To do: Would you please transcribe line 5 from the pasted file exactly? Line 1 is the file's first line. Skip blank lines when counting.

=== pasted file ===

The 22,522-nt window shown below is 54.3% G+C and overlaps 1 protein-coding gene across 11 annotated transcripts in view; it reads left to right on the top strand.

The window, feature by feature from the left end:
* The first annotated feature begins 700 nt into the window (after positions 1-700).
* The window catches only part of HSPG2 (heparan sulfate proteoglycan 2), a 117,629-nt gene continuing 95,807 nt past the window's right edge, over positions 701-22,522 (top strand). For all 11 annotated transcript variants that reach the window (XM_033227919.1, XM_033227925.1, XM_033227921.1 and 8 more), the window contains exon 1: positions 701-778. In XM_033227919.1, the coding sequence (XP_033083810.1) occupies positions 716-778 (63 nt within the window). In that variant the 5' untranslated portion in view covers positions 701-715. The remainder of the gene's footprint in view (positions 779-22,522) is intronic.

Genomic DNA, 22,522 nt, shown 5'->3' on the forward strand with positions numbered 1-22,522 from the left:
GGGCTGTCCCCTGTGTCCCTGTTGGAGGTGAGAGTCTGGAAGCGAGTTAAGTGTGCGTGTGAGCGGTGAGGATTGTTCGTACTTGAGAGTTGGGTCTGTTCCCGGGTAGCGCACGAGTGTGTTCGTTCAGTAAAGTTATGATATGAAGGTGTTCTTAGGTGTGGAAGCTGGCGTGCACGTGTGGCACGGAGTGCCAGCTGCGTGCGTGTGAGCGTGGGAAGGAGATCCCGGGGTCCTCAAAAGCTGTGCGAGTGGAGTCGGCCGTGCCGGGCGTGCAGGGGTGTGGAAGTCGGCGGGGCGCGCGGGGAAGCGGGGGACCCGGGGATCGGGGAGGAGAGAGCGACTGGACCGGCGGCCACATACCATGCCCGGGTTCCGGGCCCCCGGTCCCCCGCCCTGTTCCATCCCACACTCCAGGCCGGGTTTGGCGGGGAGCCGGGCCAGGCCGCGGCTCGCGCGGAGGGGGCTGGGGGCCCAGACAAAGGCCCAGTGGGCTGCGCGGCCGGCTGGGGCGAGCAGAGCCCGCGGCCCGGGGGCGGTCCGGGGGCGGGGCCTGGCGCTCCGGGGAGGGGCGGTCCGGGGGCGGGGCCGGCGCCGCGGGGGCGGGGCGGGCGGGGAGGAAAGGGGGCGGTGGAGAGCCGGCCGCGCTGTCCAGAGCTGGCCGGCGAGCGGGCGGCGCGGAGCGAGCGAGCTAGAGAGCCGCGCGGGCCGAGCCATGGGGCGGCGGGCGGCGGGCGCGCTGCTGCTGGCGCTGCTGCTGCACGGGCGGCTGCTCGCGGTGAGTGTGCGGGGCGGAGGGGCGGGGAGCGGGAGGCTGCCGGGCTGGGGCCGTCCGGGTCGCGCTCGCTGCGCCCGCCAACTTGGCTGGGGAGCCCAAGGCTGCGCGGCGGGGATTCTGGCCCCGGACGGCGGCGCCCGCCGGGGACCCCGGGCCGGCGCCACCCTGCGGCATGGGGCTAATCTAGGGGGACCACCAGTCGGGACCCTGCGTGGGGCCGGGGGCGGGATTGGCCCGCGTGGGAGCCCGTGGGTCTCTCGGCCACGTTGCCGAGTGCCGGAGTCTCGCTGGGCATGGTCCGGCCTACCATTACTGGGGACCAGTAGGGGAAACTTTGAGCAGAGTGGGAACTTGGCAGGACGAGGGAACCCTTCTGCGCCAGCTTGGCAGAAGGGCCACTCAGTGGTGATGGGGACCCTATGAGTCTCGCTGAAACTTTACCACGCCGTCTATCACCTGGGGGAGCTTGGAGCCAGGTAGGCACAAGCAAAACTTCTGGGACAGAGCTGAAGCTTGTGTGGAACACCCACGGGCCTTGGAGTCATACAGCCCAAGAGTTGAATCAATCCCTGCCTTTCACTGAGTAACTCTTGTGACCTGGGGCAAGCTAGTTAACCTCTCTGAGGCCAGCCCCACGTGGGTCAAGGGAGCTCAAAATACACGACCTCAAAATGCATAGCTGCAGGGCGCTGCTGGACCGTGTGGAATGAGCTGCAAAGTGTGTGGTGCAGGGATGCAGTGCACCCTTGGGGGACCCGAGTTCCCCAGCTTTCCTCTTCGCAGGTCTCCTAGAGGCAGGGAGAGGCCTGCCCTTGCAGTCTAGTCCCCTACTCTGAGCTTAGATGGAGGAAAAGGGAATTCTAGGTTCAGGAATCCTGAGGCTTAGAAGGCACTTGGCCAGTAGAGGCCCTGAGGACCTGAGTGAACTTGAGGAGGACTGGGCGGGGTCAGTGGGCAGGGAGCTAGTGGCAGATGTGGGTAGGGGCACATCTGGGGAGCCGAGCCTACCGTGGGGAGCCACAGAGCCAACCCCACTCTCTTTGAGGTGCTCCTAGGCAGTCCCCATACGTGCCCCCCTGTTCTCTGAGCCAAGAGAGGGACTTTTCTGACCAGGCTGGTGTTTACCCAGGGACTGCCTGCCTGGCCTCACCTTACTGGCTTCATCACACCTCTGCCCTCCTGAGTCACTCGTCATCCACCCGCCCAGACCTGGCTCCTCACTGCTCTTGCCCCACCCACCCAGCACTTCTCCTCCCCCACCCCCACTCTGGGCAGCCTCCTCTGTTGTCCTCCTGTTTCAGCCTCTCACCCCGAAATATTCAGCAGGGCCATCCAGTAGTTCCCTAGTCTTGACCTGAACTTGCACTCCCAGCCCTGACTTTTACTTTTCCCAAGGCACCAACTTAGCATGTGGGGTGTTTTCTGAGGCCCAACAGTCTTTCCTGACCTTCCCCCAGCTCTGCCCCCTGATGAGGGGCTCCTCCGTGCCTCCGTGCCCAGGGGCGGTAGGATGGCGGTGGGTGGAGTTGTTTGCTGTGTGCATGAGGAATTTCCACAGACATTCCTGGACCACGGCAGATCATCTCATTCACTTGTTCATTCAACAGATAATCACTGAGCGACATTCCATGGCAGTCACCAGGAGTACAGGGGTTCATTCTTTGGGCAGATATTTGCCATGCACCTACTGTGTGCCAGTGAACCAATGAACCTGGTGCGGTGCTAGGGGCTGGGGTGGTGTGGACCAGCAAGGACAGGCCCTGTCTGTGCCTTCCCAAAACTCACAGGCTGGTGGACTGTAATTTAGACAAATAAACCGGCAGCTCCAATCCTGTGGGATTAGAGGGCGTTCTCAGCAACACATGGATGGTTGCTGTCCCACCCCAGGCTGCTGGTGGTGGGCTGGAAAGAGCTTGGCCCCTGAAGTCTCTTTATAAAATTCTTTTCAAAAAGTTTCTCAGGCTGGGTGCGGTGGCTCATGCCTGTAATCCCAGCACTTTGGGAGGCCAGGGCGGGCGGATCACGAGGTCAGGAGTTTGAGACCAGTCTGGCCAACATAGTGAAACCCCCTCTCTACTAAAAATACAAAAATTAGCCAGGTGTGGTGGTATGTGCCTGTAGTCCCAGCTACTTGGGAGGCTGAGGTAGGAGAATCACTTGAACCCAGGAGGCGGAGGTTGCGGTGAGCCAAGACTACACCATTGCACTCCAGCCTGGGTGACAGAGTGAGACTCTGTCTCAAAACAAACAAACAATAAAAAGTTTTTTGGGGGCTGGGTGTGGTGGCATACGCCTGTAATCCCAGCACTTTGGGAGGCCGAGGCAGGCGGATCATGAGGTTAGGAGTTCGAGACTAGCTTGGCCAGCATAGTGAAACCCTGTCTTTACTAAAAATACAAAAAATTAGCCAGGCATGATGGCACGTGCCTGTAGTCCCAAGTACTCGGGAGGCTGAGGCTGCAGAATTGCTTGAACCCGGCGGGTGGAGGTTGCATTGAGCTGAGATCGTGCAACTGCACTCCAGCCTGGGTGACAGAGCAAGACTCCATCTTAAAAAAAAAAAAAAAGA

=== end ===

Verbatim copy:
Genomic DNA, 22,522 nt, shown 5'->3' on the forward strand with positions numbered 1-22,522 from the left: